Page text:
Tools & Technology: Sediment Traps
Sediment traps are containers that scientists place in the ocean to collect particles falling toward the seafloor. The traps collect tiny sediment or larger accumulations called “marine snow,” which is made of tiny bits of organic matter, dead sea creatures, tiny shells, dust and minerals. The sediment traps used on this cruise are clear plastic tubes, about two feet high and four inches across.
Analyzing the samples helps scientists understand how fast nutrients and trace elements such as carbon, nitrogen, phosphorus, calcium, silicon and uranium move from the ocean surface to the deep ocean. These materials are the only food for almost all deep-sea life (since sunlight doesn’t reach the deep sea, and plants can’t grow in the dark).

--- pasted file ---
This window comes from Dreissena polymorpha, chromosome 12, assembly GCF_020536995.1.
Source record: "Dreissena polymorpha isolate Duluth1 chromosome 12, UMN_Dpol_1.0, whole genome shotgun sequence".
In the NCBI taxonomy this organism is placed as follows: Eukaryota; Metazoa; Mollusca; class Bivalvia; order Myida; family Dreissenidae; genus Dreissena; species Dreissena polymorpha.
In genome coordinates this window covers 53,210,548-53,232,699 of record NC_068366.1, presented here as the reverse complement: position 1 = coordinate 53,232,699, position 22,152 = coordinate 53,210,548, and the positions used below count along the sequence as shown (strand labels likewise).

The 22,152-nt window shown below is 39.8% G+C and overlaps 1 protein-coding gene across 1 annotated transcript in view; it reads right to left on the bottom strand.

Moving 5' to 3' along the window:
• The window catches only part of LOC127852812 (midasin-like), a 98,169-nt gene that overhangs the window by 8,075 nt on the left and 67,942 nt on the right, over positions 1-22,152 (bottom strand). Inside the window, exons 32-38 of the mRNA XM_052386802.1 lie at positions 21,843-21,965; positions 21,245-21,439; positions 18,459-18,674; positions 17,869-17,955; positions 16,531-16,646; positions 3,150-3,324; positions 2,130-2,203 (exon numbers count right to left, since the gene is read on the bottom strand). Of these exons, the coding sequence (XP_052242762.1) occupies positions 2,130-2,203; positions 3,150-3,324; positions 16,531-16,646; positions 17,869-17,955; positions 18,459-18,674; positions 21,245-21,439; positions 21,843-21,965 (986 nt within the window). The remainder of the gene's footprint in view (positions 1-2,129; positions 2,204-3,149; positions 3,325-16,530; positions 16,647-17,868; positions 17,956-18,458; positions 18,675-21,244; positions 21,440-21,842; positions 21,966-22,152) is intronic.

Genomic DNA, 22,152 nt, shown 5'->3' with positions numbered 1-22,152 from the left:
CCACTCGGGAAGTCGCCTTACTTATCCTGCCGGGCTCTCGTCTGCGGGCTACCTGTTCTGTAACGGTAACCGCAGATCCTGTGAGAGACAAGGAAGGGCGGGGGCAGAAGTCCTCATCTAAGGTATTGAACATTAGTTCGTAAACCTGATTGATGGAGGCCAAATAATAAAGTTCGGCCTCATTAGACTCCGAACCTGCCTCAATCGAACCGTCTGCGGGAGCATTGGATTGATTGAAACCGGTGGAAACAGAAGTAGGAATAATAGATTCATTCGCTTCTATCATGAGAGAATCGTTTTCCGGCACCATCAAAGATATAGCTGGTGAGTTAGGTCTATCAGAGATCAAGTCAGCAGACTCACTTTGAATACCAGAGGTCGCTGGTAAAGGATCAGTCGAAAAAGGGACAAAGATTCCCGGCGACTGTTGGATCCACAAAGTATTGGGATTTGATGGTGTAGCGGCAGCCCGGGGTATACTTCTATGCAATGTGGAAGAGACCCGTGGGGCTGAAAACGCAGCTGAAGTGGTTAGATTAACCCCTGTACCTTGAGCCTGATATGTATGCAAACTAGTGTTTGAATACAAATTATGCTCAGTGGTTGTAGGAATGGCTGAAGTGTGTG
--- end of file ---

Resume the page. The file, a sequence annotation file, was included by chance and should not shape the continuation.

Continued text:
Some sediment traps will be deployed just under the ice, to see what nutrients are falling out of the ice toward the seafloor. The scientists will drill a hole in the ice, hang the trap under the ice, then leave it for four to six hours. When they come back, specks of material will be suspended in the water. They’ll pour the water into a bottle and take it back to the ship for processing.
Other sediment traps will be deployed on a cable hanging from a float. The traps are attached to the float at varying depths, from 25 to 100 meters. Each set of traps is left to drift and collect sediment for 24 hours.